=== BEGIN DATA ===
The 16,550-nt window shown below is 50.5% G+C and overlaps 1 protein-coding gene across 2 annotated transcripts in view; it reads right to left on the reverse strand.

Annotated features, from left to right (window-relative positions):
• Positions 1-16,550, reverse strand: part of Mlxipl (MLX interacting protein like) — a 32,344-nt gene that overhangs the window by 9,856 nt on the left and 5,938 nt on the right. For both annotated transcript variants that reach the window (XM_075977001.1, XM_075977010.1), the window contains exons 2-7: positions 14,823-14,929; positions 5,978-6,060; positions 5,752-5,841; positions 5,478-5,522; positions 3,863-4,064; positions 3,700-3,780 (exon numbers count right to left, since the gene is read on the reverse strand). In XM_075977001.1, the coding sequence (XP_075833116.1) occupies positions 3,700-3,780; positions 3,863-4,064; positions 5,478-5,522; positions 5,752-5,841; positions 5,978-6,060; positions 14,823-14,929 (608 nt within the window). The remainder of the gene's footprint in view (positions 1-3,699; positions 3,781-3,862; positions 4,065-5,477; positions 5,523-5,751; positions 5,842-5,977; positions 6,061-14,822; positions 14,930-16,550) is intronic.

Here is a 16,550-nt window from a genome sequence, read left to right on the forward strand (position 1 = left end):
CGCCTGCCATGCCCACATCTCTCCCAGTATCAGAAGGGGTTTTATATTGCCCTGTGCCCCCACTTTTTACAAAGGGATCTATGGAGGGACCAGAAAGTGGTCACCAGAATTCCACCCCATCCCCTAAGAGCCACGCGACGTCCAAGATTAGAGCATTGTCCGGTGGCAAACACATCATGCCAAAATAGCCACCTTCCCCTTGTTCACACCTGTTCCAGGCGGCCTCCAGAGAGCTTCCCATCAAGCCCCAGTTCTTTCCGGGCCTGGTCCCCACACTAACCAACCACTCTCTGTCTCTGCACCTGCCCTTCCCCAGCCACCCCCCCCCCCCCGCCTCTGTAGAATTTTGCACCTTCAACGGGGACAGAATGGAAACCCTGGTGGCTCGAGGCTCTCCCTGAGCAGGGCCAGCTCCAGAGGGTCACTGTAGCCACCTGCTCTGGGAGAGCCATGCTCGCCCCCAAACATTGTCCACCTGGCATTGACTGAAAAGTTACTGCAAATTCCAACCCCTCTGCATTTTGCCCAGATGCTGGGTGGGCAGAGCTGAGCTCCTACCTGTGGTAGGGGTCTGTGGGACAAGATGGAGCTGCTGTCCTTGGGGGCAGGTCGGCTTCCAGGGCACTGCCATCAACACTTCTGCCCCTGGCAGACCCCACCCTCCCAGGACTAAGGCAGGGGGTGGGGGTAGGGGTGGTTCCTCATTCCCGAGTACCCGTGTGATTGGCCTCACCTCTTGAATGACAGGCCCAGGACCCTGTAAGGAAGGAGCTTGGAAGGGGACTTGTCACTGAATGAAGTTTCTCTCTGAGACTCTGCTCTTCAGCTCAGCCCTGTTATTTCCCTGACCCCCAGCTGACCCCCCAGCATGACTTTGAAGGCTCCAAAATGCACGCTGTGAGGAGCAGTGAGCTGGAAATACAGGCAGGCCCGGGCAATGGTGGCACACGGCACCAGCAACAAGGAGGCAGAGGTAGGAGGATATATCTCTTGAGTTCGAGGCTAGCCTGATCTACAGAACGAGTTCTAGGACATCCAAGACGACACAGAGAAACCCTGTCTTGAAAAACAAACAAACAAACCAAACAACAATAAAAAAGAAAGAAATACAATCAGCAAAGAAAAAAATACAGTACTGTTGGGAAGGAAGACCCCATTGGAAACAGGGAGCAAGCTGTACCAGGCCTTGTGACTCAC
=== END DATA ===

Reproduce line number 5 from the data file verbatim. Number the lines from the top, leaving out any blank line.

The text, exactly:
CGCCTGCCATGCCCACATCTCTCCCAGTATCAGAAGGGGTTTTATATTGCCCTGTGCCCCCACTTTTTACAAAGGGATCTATGGAGGGACCAGAAAGTGGTCACCAGAATTCCACCCCATCCCCTAAGAGCCACGCGACGTCCAAGATTAGAGCATTGTCCGGTGGCAAACACATCATGCCAAAATAGCCACCTTCCCCTTGTTCACACCTGTTCCAGGCGGCCTCCAGAGAGCTTCCCATCAAGCCCCAGTTCTTTCCGGGCCTGGTCCCCACACTAACCAACCACTCTCTGTCTCTGCACCTGCCCTTCCCCAGCCACCCCCCCCCCCCCGCCTCTGTAGAATTTTGCACCTTCAACGGGGACAGAATGGAAACCCTGGTGGCTCGAGGCTCTCCCTGAGCAGGGCCAGCTCCAGAGGGTCACTGTAGCCACCTGCTCTGGGAGAGCCATGCTCGCCCCCAAACATTGTCCACCTGGCATTGACTGAAAAGTTACTGCAAATTCCAACCCCTCTGCATTTTGCCCAGATGCTGGGTGGGCAGAGCTGAGCTCCTACCTGTGGTAGGGGTCTGTGGGACAAGATGGAGCTGCTGTCCTTGGGGGCAGGTCGGCTTCCAGGGCACTGCCATCAACACTTCTGCCCCTGGCAGACCCCACCCTCCCAGGACTAAGGCAGGGGGTGGGGGTAGGGGTGGTTCCTCATTCCCGAGTACCCGTGTGATTGGCCTCACCTCTTGAATGACAGGCCCAGGACCCTGTAAGGAAGGAGCTTGGAAGGGGACTTGTCACTGAATGAAGTTTCTCTCTGAGACTCTGCTCTTCAGCTCAGCCCTGTTATTTCCCTGACCCCCAGCTGACCCCCCAGCATGACTTTGAAGGCTCCAAAATGCACGCTGTGAGGAGCAGTGAGCTGGAAATACAGGCAGGCCCGGGCAATGGTGGCACACGGCACCAGCAACAAGGAGGCAGAGGTAGGAGGATATATCTCTTGAGTTCGAGGCTAGCCTGATCTACAGAACGAGTTCTAGGACATCCAAGACGACACAGAGAAACCCTGTCTTGAAAAACAAACAAACAAACCAAACAACAATAAAAAAGAAAGAAATACAATCAGCAAAGAAAAAAATACAGTACTGTTGGGAAGGAAGACCCCATTGGAAACAGGGAGCAAGCTGTACCAGGCCTTGTGACTCAC